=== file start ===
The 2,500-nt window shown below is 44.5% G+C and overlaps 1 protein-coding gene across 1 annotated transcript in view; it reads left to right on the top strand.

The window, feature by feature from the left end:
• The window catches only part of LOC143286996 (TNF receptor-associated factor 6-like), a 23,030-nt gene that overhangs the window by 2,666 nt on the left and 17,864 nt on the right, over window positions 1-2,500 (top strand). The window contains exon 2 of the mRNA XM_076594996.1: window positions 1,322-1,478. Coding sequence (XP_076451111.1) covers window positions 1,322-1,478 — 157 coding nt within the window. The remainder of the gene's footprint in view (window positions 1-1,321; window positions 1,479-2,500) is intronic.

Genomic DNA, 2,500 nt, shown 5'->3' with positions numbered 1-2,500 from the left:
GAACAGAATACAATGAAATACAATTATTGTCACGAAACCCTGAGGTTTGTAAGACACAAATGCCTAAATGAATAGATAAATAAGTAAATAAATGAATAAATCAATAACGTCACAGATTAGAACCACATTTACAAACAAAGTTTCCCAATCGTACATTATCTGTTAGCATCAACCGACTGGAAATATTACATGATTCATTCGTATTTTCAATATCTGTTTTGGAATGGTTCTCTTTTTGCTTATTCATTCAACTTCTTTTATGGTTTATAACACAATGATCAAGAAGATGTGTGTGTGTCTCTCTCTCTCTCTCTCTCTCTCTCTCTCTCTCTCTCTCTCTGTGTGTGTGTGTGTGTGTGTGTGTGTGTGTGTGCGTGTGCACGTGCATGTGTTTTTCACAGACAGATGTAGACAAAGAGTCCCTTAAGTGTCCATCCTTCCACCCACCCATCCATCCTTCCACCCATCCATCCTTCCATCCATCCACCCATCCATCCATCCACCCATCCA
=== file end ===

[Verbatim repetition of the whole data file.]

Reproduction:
The 2,500-nt window shown below is 44.5% G+C and overlaps 1 protein-coding gene across 1 annotated transcript in view; it reads left to right on the top strand.

The window, feature by feature from the left end:
• The window catches only part of LOC143286996 (TNF receptor-associated factor 6-like), a 23,030-nt gene that overhangs the window by 2,666 nt on the left and 17,864 nt on the right, over window positions 1-2,500 (top strand). The window contains exon 2 of the mRNA XM_076594996.1: window positions 1,322-1,478. Coding sequence (XP_076451111.1) covers window positions 1,322-1,478 — 157 coding nt within the window. The remainder of the gene's footprint in view (window positions 1-1,321; window positions 1,479-2,500) is intronic.

Genomic DNA, 2,500 nt, shown 5'->3' with positions numbered 1-2,500 from the left:
GAACAGAATACAATGAAATACAATTATTGTCACGAAACCCTGAGGTTTGTAAGACACAAATGCCTAAATGAATAGATAAATAAGTAAATAAATGAATAAATCAATAACGTCACAGATTAGAACCACATTTACAAACAAAGTTTCCCAATCGTACATTATCTGTTAGCATCAACCGACTGGAAATATTACATGATTCATTCGTATTTTCAATATCTGTTTTGGAATGGTTCTCTTTTTGCTTATTCATTCAACTTCTTTTATGGTTTATAACACAATGATCAAGAAGATGTGTGTGTGTCTCTCTCTCTCTCTCTCTCTCTCTCTCTCTCTCTCTCTCTCTGTGTGTGTGTGTGTGTGTGTGTGTGTGTGTGTGCGTGTGCACGTGCATGTGTTTTTCACAGACAGATGTAGACAAAGAGTCCCTTAAGTGTCCATCCTTCCACCCACCCATCCATCCTTCCACCCATCCATCCTTCCATCCATCCACCCATCCATCCATCCACCCATCCA